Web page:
Treat your other allergies. Few individuals are allergic only to cats. By controlling your allergies to pollens, molds and house dust, their tolerance for cats may improve significantly. People also can have varying degrees of sensitivities to different allergens. When someone is allergic to animal dander and saliva, he's probably also allergic to other substances found in and around the house. Dust, mold, mildew, pollens, flowers, trees, paint, perfume, soaps, cosmetics, and other substances can trigger allergic reactions. Whether a person has symptoms or not depends on how many of these allergens are in his environment at a particular time. 

      Allergies are cumulative. In other words, they build up. Every allergic person has a tolerance level above which an acute reaction takes place. This is often referred to as the "rain barrel" effect. Someone who is allergic to animals, for instance, may have no noticeable symptoms when his total exposure is below his allergy threshold (or the amount of a substance needed to produce a reaction). But collect enough other allergens in the same environment to exceed his allergy threshold limit, his "rain barrel" will overflow and symptoms will pop up. One of the most important goals in controlling allergies to pets is to minimize exposure to other allergens, such as those mentioned above, that trigger attacks.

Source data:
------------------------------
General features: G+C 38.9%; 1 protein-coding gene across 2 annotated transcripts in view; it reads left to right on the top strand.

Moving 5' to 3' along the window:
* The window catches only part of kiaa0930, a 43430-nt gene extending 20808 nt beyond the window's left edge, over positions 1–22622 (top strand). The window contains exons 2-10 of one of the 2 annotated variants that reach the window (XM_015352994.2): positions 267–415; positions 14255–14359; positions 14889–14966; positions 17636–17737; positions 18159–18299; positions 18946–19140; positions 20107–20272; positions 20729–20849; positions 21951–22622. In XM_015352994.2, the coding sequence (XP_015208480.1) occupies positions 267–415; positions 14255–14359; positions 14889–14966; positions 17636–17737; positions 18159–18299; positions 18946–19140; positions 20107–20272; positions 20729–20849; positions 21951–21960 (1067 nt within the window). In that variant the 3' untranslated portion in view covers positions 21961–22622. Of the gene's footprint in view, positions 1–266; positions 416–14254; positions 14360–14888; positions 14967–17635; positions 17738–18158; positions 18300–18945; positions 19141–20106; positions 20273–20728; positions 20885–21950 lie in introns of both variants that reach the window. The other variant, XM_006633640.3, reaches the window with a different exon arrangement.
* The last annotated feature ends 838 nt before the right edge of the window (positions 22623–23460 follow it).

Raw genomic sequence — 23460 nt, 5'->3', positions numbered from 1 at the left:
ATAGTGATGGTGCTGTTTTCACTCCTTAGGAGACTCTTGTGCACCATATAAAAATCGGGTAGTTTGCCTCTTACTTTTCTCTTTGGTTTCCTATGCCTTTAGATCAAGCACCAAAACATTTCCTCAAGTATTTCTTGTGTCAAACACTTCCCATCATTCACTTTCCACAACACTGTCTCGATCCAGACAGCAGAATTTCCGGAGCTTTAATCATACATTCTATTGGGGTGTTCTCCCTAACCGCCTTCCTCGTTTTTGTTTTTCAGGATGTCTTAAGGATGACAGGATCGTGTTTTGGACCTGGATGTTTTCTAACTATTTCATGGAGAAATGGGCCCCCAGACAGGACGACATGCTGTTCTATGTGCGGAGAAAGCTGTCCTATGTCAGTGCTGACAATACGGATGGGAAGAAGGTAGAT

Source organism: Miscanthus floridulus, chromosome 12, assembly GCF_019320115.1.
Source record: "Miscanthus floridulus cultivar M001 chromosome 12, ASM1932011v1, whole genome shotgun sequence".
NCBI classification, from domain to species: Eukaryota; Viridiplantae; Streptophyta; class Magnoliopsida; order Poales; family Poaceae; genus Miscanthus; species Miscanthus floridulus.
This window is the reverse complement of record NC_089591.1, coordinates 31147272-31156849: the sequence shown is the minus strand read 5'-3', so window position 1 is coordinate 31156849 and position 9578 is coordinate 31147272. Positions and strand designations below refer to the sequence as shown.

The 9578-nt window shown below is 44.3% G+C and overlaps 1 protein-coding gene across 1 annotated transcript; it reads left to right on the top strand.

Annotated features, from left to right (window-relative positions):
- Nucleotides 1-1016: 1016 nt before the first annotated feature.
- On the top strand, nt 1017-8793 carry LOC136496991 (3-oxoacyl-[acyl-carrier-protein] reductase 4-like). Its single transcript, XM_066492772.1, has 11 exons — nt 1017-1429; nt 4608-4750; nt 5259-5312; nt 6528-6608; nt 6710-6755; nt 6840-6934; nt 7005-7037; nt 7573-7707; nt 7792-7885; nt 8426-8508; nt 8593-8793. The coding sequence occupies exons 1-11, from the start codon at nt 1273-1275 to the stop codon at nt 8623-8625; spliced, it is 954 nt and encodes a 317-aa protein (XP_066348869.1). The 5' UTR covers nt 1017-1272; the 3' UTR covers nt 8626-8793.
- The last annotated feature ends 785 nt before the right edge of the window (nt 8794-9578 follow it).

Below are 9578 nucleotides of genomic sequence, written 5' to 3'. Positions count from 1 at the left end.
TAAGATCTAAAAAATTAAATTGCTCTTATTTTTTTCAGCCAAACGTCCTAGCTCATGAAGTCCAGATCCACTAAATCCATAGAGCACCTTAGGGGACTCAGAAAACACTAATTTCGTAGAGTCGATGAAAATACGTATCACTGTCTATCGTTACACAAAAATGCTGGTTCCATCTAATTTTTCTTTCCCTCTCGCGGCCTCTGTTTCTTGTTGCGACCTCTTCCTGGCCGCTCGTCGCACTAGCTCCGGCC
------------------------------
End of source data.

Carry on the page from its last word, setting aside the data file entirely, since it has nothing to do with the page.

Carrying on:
People are not allergic to their pet per se, but to products of their pet. These include dander, hair or skin proteins, fur, saliva, blood, and even urine from rodents. By using a special pet shampoo, designed to reduce the airborne allergens your pet produces on a regular basis, and shampooing regularly, and by taking a few preventive measures to remove or decrease other allergens in the home, an allergy sufferer should be able to reduce many of the sensitivities to his pet.